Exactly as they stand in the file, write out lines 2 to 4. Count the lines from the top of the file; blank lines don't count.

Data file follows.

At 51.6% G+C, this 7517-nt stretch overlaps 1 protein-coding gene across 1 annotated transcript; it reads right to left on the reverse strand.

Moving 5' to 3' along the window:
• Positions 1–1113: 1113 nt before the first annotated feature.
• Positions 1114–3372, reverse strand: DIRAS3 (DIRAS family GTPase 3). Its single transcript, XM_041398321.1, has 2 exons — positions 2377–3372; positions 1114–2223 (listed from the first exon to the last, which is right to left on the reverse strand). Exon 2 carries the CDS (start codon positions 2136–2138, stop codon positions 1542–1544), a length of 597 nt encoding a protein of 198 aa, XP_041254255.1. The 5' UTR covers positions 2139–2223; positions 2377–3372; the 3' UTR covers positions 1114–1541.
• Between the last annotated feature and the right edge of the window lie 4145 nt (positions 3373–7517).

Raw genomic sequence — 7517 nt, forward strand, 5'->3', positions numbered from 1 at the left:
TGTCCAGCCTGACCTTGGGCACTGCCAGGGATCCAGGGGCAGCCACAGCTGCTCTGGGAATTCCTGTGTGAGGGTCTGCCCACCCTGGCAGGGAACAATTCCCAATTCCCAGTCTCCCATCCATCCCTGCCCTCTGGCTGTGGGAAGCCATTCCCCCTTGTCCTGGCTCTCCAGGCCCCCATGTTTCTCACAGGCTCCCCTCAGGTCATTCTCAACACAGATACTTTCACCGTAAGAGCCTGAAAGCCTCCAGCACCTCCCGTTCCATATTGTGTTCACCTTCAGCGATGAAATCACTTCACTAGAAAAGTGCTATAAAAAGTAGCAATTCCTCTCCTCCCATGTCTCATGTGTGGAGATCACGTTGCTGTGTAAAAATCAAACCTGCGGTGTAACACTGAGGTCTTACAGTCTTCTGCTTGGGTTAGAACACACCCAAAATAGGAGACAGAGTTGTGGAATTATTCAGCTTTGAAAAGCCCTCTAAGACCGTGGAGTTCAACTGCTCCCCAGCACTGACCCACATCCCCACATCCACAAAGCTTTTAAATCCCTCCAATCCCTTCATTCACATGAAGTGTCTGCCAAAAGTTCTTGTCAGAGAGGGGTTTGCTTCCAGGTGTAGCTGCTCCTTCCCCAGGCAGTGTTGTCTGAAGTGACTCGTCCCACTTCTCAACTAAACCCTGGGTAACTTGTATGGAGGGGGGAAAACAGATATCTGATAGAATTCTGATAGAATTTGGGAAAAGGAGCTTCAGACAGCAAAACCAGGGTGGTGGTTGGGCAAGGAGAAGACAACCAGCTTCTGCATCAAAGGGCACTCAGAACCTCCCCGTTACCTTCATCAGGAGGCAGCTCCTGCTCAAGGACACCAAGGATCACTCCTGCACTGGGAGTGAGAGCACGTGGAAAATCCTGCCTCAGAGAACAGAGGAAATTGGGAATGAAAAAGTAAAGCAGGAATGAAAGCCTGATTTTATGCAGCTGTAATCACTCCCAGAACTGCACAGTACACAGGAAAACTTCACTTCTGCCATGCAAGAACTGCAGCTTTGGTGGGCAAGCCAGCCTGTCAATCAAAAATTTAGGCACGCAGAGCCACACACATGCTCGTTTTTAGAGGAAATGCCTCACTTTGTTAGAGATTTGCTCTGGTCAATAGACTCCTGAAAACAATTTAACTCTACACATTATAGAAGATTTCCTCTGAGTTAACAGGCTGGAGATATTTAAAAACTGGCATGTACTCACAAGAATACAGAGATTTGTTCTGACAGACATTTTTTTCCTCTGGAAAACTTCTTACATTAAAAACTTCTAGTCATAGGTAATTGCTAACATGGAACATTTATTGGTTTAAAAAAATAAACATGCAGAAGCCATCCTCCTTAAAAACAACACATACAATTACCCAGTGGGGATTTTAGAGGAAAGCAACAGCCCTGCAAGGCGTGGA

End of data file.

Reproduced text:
Moving 5' to 3' along the window:
• Positions 1–1113: 1113 nt before the first annotated feature.
• Positions 1114–3372, reverse strand: DIRAS3 (DIRAS family GTPase 3). Its single transcript, XM_041398321.1, has 2 exons — positions 2377–3372; positions 1114–2223 (listed from the first exon to the last, which is right to left on the reverse strand). Exon 2 carries the CDS (start codon positions 2136–2138, stop codon positions 1542–1544), a length of 597 nt encoding a protein of 198 aa, XP_041254255.1. The 5' UTR covers positions 2139–2223; positions 2377–3372; the 3' UTR covers positions 1114–1541.